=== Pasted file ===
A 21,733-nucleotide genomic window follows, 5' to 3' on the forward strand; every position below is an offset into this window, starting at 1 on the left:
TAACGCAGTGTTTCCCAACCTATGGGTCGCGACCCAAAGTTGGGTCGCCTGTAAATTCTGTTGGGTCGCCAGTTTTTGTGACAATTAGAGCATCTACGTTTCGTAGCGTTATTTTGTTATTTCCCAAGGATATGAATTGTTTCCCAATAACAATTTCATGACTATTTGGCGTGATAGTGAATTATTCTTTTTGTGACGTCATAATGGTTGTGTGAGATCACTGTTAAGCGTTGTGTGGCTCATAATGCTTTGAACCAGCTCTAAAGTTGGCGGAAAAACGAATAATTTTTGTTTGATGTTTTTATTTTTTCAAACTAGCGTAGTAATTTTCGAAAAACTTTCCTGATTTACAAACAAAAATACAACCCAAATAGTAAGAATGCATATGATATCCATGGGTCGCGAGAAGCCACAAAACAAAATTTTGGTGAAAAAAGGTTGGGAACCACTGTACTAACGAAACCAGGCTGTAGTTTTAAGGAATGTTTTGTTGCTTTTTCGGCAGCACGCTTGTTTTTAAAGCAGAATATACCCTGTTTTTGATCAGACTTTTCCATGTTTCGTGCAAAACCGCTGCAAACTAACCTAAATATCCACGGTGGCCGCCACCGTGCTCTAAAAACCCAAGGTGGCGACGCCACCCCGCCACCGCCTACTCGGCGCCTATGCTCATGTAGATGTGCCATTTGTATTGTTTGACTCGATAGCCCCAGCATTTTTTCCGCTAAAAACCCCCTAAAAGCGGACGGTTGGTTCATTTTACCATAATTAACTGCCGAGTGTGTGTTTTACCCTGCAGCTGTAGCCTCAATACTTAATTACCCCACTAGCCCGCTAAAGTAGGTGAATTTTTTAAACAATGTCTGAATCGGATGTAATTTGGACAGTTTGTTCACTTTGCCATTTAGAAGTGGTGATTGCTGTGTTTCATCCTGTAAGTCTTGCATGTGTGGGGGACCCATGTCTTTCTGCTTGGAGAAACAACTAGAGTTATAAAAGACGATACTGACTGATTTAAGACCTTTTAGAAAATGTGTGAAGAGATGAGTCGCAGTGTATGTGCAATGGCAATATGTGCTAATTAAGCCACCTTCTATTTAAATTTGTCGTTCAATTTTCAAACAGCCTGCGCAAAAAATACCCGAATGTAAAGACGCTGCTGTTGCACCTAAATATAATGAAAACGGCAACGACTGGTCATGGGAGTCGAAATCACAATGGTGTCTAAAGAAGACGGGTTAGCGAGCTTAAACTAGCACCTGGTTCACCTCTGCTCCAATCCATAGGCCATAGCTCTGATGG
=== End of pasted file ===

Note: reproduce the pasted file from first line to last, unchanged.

A 21,733-nucleotide genomic window follows, 5' to 3' on the forward strand; every position below is an offset into this window, starting at 1 on the left:
TAACGCAGTGTTTCCCAACCTATGGGTCGCGACCCAAAGTTGGGTCGCCTGTAAATTCTGTTGGGTCGCCAGTTTTTGTGACAATTAGAGCATCTACGTTTCGTAGCGTTATTTTGTTATTTCCCAAGGATATGAATTGTTTCCCAATAACAATTTCATGACTATTTGGCGTGATAGTGAATTATTCTTTTTGTGACGTCATAATGGTTGTGTGAGATCACTGTTAAGCGTTGTGTGGCTCATAATGCTTTGAACCAGCTCTAAAGTTGGCGGAAAAACGAATAATTTTTGTTTGATGTTTTTATTTTTTCAAACTAGCGTAGTAATTTTCGAAAAACTTTCCTGATTTACAAACAAAAATACAACCCAAATAGTAAGAATGCATATGATATCCATGGGTCGCGAGAAGCCACAAAACAAAATTTTGGTGAAAAAAGGTTGGGAACCACTGTACTAACGAAACCAGGCTGTAGTTTTAAGGAATGTTTTGTTGCTTTTTCGGCAGCACGCTTGTTTTTAAAGCAGAATATACCCTGTTTTTGATCAGACTTTTCCATGTTTCGTGCAAAACCGCTGCAAACTAACCTAAATATCCACGGTGGCCGCCACCGTGCTCTAAAAACCCAAGGTGGCGACGCCACCCCGCCACCGCCTACTCGGCGCCTATGCTCATGTAGATGTGCCATTTGTATTGTTTGACTCGATAGCCCCAGCATTTTTTCCGCTAAAAACCCCCTAAAAGCGGACGGTTGGTTCATTTTACCATAATTAACTGCCGAGTGTGTGTTTTACCCTGCAGCTGTAGCCTCAATACTTAATTACCCCACTAGCCCGCTAAAGTAGGTGAATTTTTTAAACAATGTCTGAATCGGATGTAATTTGGACAGTTTGTTCACTTTGCCATTTAGAAGTGGTGATTGCTGTGTTTCATCCTGTAAGTCTTGCATGTGTGGGGGACCCATGTCTTTCTGCTTGGAGAAACAACTAGAGTTATAAAAGACGATACTGACTGATTTAAGACCTTTTAGAAAATGTGTGAAGAGATGAGTCGCAGTGTATGTGCAATGGCAATATGTGCTAATTAAGCCACCTTCTATTTAAATTTGTCGTTCAATTTTCAAACAGCCTGCGCAAAAAATACCCGAATGTAAAGACGCTGCTGTTGCACCTAAATATAATGAAAACGGCAACGACTGGTCATGGGAGTCGAAATCACAATGGTGTCTAAAGAAGACGGGTTAGCGAGCTTAAACTAGCACCTGGTTCACCTCTGCTCCAATCCATAGGCCATAGCTCTGATGG